m2 = Weight after Firing = 11

LOI = 100((m1 – m2)/m1)
LOI = 100((22 – 11)/22)
LOI = 100(11/22)
LOI = 100(0.5)
LOI = 50

Therefore, the loss on ignition is 50%.

## How to Calculate and Solve for Apparent Porosity | Refractories

The apparent porosity is illustrated by the image below.

To compute for apparent porosity, three essential parameters are needed and these parameters are Soaked Weight (W), Dried Weight (D) and Suspended Weight (S).

The formula for calulating apparent porosity:

AP = 100((W – D)/(W – S))

Where:

AP = Apparent Porosity
W = Soaked Weight
D = Dried Weight
S = Suspended Weight

Let’s solve an example;
Find the apparent porosity when the soaked weight is 14, the dried weight is 10 and the suspended weight is 12.

This implies that;

W = Soaked Weight = 14
D = Dried Weight = 10
S = Suspended Weight = 12

AP = 100((W – D)/(W – S))
AP = 100((14 – 10)/(14 – 12))
AP = 100(4/2)
AP = 100(2)
AP = 200

Therefore, the apparent porosity is 200%.

## How to Calculate and Solve for Bulk Density | Refractories

The bulk density is illustrated by the image below.

To compute for bulk density, four essential parameters are needed and these parameters are Dried Weight (W), Density of Water (ρw), Soaked Weight (W) and Suspended Weight (S).

The formula for calculating bulk density:

BD = w/W – S

Where:

BD = Bulk Density
D = Dried Weight
ρw = Density of Water
W = Soaked Weight
S = Suspended Weight

Let’s solve an example;
Find the bulk density when the dried weight is 6, the density of water is 10, the soaked weight is 14 and the suspended weight is 9.

This implies that;

D = Dried Weight = 6
ρw = Density of Water = 10
W = Soaked Weight = 14
S = Suspended Weight = 9

BD = w/W – S
BD = (6)(10)/(14 – 9)
BD = (60)/(5)
BD = 12

Therefore, the bulk density is 12g/cm³.

Calculating the Dried Weight when the Bulk Density, the Density of Water, the Soaked Weight and the Suspended Weight is Given.

D = BD(W – S) / ρw

Where:

D = Dried Weight
BD = Bulk Density
ρw = Density of Water
W = Soaked Weight
S = Suspended Weight

Let’s solve an example;
Find the dried weight when the bulk density is 10, the density of water is 4, the soaked weight is 8 and the suspended weight is 5.

This implies that;

BD = Bulk Density = 10
ρw = Density of Water = 4
W = Soaked Weight = 8
S = Suspended Weight = 5

D = BD(W – S) / ρw
D = 10(8 – 5) / 4
D = 10(3) / 4
D = 30 / 4
D = 7.5

Therefore, the dried weight is 7.5g.

## How to Calculate and Solve for Fired Linear Shrinkage | Refractories

The fired linear shrinkage is illustrated by the image below.

To compute for fired linear shrinkage, two essential parameters are needed and these parameters are Dried Length (DL) and Fired Length (FL).

The formula for calculating fired linear shrinkage:

FLS = 100(DL – FL/DL)

Where:

FLS = Fired Linear Shrinkage
DL = Dried Length
FL = Fired Length

Given an example;
Find the fired linear shrinkage when the dried length is 32 and the fired length is 12.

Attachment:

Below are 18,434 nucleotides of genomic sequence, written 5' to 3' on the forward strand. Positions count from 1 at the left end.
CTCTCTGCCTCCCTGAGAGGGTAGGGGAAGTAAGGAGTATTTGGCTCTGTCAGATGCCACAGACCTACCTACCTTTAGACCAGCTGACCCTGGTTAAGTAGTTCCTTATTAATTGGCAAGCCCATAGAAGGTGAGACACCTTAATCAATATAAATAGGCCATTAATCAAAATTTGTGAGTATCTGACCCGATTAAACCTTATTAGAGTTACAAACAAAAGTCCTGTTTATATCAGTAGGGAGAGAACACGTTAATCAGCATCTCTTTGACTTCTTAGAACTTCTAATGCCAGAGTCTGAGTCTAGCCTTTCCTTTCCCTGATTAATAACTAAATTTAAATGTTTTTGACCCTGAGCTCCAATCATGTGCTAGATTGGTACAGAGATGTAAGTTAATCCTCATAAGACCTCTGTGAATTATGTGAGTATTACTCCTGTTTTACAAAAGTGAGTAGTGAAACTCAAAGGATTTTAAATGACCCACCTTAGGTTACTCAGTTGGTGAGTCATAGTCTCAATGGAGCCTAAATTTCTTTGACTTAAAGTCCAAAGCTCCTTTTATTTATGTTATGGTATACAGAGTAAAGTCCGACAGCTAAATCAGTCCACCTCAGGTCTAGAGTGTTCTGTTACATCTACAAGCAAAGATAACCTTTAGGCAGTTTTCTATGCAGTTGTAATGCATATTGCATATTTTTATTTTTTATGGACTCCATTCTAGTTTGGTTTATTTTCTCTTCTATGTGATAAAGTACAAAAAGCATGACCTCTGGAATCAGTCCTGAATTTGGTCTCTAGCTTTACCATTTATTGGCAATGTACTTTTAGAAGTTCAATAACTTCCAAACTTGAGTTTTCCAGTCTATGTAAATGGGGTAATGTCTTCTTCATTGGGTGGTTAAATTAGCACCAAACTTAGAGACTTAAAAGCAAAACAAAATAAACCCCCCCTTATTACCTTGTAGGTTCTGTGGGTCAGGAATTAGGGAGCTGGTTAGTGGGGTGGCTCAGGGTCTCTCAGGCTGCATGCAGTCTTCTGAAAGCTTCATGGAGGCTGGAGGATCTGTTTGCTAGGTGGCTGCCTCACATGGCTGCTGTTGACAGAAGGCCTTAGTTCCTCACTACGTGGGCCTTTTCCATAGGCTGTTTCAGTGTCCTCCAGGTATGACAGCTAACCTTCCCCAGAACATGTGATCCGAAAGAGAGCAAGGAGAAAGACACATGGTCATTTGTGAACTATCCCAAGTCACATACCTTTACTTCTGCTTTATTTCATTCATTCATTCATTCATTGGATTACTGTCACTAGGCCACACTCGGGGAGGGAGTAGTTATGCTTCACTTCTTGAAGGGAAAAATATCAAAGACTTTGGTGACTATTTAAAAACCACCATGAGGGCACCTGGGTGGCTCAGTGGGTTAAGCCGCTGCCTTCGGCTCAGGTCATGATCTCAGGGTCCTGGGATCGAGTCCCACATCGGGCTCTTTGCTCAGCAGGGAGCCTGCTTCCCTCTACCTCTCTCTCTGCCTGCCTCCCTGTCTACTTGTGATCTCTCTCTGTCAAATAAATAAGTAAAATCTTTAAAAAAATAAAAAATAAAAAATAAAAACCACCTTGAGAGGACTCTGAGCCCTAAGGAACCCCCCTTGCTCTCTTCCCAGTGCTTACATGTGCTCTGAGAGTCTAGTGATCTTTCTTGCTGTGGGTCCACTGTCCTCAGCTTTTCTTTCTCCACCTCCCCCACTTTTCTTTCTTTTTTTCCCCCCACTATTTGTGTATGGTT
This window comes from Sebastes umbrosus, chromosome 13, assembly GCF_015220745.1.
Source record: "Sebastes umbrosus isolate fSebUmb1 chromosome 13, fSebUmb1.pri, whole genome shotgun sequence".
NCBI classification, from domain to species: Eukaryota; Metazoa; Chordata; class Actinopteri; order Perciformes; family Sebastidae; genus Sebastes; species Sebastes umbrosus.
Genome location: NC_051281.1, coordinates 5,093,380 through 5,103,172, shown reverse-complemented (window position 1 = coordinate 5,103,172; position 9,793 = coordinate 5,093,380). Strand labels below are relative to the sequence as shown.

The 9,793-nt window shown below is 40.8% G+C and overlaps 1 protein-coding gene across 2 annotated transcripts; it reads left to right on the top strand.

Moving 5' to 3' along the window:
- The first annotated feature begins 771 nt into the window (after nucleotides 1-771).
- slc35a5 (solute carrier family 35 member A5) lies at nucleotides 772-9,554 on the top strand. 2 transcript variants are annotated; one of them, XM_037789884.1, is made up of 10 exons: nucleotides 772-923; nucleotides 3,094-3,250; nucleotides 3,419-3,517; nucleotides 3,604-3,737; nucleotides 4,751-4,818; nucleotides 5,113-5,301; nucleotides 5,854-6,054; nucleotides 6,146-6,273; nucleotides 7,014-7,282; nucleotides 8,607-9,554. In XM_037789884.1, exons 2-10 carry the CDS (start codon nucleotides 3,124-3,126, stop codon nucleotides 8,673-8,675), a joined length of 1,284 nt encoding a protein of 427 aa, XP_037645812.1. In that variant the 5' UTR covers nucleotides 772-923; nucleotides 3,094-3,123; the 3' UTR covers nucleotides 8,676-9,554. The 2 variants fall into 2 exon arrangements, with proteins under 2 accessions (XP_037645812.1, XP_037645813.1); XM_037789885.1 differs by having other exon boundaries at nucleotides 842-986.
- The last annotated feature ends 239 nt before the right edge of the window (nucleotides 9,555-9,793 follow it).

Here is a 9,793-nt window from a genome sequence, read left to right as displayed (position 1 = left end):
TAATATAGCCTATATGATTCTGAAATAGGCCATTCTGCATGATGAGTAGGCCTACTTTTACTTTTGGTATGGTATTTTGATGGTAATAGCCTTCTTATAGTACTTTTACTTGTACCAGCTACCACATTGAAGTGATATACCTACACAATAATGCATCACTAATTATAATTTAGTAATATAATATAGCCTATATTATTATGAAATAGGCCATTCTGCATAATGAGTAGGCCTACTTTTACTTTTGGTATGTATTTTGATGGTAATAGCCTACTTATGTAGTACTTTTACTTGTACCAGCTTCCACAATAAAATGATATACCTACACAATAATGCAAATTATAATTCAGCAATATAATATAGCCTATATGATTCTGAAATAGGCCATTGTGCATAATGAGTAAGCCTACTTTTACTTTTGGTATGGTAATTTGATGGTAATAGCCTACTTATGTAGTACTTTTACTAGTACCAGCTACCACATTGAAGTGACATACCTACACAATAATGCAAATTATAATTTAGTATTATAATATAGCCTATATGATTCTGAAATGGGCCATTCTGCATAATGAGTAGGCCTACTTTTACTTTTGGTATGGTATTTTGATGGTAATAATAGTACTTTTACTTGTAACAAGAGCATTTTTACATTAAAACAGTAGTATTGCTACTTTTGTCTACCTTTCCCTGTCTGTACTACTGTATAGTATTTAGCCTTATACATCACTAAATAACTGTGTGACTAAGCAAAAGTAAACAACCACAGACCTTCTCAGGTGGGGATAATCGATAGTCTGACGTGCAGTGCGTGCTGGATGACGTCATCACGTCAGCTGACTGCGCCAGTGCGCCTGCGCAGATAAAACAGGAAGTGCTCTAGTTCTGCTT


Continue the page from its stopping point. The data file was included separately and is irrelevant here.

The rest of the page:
This implies that;

DL = Dried Length = 32
FL = Fired Length = 12

FLS = 100(DL – FL/DL)
FLS = 100((32 – 12)/32)
FLS = 100(20/32)
FLS = 100(0.625)
FLS = 62.5

Therefore, the fired linear shrinkage is 62.5%.

## How to Calculate and Solve for Cold Crushing Strength | Refractories

The cold crushing strength is illustrated by the image below.

To compute for cold crushing strength, two essential parameters are needed and these parameters are Maximum Load (MI) and Cross-sectional Area (A).

The formula for calculating cold crushing strength:

CCS = MI/A

Where:

CCS = Cold Crushing Strength
A = Cross-sectional Area

Let’s solve an example;
Find the cold crushing strength when the maximum load is 44 and the cross-sectional area is 11.

This implies that;

MI = Maximum Load = 44
A = Cross-sectional Area = 11

CCS = MI/A
CCS = 44/11
CCS = 4

Therefore, the cold crushing strength is 4 Pa.

Calculating the Maximum Load when the Cold Crushing Strength and the Cross-Sectional Area is Given.

MI = CCS x A

Where:

CCS = Cold Crushing Strength
A = Cross-sectional Area

Let’s solve an example;
Given that the cold crushing strength is 15 and the cross-sectional area is 5. Find the maximum load?

This implies that;

CCS = Cold Crushing Strength = 15
A = Cross-sectional Area = 5

MI = CCS x A
MI = 15 x 5
MI = 75

Therefore, the cold crushing strength is 75.

## How to Calculate and Solve for Permeability Number | Refractories

The permeability number is illustrated by the image below.

To compute for the permeability number, five essential parameters are needed and these parameters are Volume of Air (V), Height of the Specimen (H), Cross-sectional Area (A), Air Pressure (P) and Time (t).

The formula for calculating permeability number:

PN = VH/APt

Where:

PN = Permeability Number
V = Volume of Air
H = Height of the Specimen
A = Cross-sectional Area
P = Air Pressure
t = Time

Let’s solve an example;
Find the permeability number when the volume of air is 2, the height of the specimen is 7, the cross-sectional area is 3, the air pressure is 9 and the time is 4.

This implies that;

V = Volume of Air = 2
H = Height of the Specimen = 7
A = Cross-sectional Area = 3
P = Air Pressure = 9
t = Time = 4

PN = VH/APt
PN = (2)(7)/(3)(9)(4)
PN = (14)/(108)
PN = 0.129

Therefore, the permeability number is 0.129.